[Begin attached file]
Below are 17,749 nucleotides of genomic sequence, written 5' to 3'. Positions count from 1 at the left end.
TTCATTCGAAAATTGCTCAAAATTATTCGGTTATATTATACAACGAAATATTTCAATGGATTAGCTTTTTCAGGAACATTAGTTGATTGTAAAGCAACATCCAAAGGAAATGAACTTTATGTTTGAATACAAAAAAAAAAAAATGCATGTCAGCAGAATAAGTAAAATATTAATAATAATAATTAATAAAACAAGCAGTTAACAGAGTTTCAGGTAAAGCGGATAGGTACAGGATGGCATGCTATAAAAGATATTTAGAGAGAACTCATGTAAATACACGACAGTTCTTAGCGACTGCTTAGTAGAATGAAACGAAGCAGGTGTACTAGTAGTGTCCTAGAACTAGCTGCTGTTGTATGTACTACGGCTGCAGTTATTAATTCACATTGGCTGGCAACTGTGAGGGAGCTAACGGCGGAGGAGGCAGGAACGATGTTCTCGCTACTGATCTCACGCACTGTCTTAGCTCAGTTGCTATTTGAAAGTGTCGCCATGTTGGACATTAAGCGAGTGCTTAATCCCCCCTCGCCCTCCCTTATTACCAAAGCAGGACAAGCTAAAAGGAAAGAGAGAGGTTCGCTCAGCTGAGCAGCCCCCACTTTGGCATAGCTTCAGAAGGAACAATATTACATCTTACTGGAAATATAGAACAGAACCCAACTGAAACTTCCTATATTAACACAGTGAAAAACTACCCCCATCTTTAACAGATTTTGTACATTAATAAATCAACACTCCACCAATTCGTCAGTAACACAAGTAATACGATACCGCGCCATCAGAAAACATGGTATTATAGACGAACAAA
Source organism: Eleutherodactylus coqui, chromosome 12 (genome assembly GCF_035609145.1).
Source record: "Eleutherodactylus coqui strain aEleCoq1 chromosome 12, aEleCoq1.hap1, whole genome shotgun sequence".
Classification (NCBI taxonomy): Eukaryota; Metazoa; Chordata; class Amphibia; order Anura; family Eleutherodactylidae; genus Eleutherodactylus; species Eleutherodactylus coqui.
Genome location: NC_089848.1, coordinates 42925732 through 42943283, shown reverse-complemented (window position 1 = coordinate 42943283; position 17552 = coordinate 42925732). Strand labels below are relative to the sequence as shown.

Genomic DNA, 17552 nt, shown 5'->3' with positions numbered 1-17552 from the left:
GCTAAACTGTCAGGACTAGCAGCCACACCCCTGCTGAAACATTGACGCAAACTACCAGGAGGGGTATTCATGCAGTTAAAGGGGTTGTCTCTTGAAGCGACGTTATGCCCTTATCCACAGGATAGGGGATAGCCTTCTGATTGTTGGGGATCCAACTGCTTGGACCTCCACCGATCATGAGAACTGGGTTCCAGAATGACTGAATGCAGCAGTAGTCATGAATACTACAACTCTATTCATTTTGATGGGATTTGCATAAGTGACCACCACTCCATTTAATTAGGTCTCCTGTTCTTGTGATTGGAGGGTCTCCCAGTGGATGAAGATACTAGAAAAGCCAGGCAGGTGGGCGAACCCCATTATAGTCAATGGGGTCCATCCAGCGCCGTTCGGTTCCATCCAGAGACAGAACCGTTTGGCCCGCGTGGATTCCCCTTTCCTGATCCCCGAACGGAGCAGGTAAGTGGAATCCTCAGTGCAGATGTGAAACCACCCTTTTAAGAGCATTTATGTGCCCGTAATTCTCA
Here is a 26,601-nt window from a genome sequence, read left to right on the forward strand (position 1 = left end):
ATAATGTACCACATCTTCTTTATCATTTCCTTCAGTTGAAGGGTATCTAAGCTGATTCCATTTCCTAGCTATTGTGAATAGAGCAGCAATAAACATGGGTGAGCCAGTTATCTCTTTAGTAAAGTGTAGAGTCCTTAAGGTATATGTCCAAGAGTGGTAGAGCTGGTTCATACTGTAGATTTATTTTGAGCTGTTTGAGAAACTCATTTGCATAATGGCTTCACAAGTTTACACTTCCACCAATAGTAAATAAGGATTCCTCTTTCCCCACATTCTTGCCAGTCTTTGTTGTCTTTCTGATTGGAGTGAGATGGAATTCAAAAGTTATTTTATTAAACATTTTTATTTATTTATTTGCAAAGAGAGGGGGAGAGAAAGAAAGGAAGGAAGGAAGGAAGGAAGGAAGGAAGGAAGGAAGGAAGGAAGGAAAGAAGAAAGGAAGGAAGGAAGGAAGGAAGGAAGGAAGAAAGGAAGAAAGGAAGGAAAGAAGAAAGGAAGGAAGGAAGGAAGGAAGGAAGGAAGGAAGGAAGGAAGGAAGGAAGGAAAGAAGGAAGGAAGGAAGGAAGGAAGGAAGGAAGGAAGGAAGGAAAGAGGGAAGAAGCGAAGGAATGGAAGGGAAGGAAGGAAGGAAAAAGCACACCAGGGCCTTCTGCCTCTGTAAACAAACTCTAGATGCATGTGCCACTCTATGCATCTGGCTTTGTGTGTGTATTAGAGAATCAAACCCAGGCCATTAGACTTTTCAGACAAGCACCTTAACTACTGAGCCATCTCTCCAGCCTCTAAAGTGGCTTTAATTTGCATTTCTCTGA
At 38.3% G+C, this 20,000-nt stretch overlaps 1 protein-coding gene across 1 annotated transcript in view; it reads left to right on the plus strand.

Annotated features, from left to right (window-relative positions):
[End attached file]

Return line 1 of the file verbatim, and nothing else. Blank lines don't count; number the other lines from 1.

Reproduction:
Below are 17,749 nucleotides of genomic sequence, written 5' to 3'. Positions count from 1 at the left end.